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Cooling, dietary CP influence milk production during heat stress

Tim Lundeen


September 11, 2020



Lactating dairy cows are constantly exposed to environmental factors -- such as temperature and humidity -- that can take a toll on their production, health and well-being.


Heat-stressed cows undergo a series of homeorhetic adaptations that alter cellular homeostasis and nutrient utilization, according to University of Tennessee researchers Jeffrey D. Kaufman, Hannah R. Bailey, Amanda M. Kennedy, Frank E. Löffler and Agustín G. Ríus.


Kaufman et al. recently conducted a study to determine the effects of cooling and dietary crude protein (CP) on the fermentability of rumen inoculum, milk production and health of heat-stressed cows. They reported their findings in Livestock Science.

The researchers hypothesized that cooled cows — but not heat-stressed cows — would support productivity in response to an increase in dietary CP content.


Kaufman et al. randomly assigned 36 multiparous Holstein cows to one of four treatments in a 2 x 2 factorial arrangement (nine cows per treatment). Treatments consisted of cooling or moderate long-term heat stress and diets containing low CP content (LCP) of 12.5% CP or moderate CP content (MCP) of 16.1% CP of dry matter.


The cooling treatment provided heat abatement with sprinklers and fans that came on when temperatures exceeded 20°C, while the heat stress treatment did not provide sprinklers and fans, the researchers said. Cows were housed in pens in a freestall barn, and treatments were imposed for 21 days during July and August.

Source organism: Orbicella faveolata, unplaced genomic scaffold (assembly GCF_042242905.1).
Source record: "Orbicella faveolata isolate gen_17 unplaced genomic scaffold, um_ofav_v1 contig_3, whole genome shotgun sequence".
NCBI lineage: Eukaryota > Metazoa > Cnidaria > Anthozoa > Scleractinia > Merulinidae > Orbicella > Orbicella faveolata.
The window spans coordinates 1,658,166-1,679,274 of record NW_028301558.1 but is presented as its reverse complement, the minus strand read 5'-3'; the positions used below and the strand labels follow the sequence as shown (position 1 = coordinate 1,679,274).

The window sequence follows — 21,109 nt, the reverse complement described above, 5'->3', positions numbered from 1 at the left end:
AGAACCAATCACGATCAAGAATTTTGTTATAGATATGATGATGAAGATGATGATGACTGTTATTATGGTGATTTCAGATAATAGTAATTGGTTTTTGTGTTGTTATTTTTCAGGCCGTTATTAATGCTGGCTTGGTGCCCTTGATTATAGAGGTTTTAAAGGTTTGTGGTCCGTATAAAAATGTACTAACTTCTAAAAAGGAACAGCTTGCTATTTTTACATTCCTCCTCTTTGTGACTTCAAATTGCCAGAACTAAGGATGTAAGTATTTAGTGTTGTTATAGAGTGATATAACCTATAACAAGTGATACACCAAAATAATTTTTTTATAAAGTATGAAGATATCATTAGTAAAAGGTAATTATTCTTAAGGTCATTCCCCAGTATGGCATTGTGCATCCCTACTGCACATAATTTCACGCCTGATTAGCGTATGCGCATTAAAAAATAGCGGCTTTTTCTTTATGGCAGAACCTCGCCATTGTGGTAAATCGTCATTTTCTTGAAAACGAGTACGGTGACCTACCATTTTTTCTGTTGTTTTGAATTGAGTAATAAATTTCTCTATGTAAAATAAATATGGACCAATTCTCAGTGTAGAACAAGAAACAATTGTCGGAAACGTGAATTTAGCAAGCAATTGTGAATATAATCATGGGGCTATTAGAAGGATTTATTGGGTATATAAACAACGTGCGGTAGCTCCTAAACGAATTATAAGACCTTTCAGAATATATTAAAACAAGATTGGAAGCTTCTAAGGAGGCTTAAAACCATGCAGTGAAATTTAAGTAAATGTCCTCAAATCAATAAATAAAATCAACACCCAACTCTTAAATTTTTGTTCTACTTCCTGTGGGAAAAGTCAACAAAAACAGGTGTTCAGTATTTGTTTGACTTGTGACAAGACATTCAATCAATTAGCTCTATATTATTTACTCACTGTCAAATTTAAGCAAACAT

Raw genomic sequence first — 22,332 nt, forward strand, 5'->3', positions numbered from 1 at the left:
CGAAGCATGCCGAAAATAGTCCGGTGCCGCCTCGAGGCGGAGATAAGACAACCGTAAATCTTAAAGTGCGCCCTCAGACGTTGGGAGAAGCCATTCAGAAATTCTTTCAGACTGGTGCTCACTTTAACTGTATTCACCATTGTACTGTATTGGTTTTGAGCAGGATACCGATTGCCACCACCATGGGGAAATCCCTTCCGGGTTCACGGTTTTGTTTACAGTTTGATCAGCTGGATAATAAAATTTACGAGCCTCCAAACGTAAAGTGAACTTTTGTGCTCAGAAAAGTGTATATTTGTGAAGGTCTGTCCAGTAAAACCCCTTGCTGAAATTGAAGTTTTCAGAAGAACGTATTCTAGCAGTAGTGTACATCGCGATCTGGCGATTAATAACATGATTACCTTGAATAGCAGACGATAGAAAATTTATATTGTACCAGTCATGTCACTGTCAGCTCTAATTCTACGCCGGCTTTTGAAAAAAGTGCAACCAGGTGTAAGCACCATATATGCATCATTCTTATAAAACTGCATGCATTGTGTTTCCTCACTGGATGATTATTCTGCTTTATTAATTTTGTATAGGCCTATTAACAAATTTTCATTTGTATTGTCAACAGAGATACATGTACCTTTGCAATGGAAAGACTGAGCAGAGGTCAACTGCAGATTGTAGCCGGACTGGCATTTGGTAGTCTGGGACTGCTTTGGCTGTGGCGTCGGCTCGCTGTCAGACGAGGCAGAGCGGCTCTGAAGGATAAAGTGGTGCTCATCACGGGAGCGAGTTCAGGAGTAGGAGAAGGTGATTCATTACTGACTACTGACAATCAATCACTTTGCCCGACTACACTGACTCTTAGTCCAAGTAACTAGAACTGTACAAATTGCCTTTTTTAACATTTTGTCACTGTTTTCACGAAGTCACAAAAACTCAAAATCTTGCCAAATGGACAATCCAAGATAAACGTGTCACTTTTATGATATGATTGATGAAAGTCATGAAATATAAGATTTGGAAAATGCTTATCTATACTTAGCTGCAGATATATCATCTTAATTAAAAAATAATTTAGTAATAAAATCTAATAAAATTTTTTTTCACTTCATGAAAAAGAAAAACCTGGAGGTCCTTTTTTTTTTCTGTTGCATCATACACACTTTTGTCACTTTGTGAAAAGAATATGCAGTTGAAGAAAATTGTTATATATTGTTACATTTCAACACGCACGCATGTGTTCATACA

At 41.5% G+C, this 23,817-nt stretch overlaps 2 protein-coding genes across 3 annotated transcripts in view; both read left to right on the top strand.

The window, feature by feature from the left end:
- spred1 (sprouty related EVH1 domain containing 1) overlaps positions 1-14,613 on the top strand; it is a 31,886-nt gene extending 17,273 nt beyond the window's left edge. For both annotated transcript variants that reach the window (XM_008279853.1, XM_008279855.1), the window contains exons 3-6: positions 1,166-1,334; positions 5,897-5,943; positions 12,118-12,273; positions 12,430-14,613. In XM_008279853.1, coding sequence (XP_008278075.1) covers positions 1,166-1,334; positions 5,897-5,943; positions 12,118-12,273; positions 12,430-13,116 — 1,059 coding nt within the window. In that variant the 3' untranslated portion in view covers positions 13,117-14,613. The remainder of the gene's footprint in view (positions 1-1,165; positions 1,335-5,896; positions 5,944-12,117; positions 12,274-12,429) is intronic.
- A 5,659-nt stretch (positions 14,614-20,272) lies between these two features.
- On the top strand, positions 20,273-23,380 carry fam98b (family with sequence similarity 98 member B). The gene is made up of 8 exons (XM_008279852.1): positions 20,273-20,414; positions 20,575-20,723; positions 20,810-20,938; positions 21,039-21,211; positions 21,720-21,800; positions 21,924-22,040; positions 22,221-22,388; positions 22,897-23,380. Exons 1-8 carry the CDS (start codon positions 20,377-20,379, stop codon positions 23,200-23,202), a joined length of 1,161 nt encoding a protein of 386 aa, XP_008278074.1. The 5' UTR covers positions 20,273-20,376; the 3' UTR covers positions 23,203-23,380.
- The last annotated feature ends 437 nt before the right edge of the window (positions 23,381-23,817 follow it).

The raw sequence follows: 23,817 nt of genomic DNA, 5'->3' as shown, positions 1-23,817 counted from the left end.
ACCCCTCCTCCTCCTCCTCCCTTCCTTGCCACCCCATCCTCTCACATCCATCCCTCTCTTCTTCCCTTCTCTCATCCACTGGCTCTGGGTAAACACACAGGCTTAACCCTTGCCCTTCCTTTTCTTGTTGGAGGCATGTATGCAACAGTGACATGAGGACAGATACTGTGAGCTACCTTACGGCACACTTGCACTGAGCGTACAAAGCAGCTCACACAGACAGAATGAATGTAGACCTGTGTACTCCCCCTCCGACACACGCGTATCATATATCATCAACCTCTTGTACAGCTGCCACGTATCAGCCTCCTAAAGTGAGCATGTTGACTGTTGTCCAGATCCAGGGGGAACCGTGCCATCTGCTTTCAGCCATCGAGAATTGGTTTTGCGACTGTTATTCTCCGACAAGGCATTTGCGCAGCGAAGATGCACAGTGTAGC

According to Kaufman et al., cooled cows had decreased afternoon rectal and vaginal temperatures (0.60°C and 0.70°C) and afternoon respiration rate (27.6 breaths per minute) compared to the heat stress group.


Treatment interactions showed that, compared with the LCP treatment, MCP increased milkfat yield (23%) in cooled but not in heat-stressed cows, the researchers reported.

Kaufman et al. also noted that increasing dietary CP decreased the milk protein percentage (0.14 units) in cooled cows but increased the percentage (0.09 units) in heat-stressed cows.


Rumen inoculum collected on day 21 showed approximately a threefold increase in total gas production in vitro in the cooling treatment compared with the heat stress treatment, the researchers said, adding that the higher CP level increased plasma glucose and insulin and decreased total free fatty acid concentrations compared to the low-CP diet.


Kaufman et al. concluded that, under the conditions of this study, cooled cows — but not heat-stressed cows — responded to a CP stimulus by increasing productivity.


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